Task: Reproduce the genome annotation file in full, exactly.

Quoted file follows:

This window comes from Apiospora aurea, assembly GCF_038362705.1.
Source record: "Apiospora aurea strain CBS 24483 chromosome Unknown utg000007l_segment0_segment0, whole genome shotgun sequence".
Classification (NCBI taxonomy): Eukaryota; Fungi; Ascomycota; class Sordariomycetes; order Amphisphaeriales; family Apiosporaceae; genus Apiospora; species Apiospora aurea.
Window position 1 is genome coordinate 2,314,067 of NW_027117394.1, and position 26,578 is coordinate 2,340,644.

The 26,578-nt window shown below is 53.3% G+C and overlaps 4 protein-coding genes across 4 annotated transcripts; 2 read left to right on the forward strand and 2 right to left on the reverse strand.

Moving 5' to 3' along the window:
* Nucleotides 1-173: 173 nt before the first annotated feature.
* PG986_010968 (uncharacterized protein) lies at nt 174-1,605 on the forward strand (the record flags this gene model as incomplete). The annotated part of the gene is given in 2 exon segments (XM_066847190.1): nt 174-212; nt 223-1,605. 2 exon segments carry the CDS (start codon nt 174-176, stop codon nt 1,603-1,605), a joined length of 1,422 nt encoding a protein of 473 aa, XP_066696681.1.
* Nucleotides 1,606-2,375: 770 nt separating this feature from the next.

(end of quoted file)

This window comes from Apiospora aurea, assembly GCF_038362705.1.
Source record: "Apiospora aurea strain CBS 24483 chromosome Unknown utg000007l_segment0_segment0, whole genome shotgun sequence".
Classification (NCBI taxonomy): Eukaryota; Fungi; Ascomycota; class Sordariomycetes; order Amphisphaeriales; family Apiosporaceae; genus Apiospora; species Apiospora aurea.
Window position 1 is genome coordinate 2,314,067 of NW_027117394.1, and position 26,578 is coordinate 2,340,644.

The 26,578-nt window shown below is 53.3% G+C and overlaps 4 protein-coding genes across 4 annotated transcripts; 2 read left to right on the forward strand and 2 right to left on the reverse strand.

Moving 5' to 3' along the window:
* Nucleotides 1-173: 173 nt before the first annotated feature.
* PG986_010968 (uncharacterized protein) lies at nt 174-1,605 on the forward strand (the record flags this gene model as incomplete). The annotated part of the gene is given in 2 exon segments (XM_066847190.1): nt 174-212; nt 223-1,605. 2 exon segments carry the CDS (start codon nt 174-176, stop codon nt 1,603-1,605), a joined length of 1,422 nt encoding a protein of 473 aa, XP_066696681.1.
* Nucleotides 1,606-2,375: 770 nt separating this feature from the next.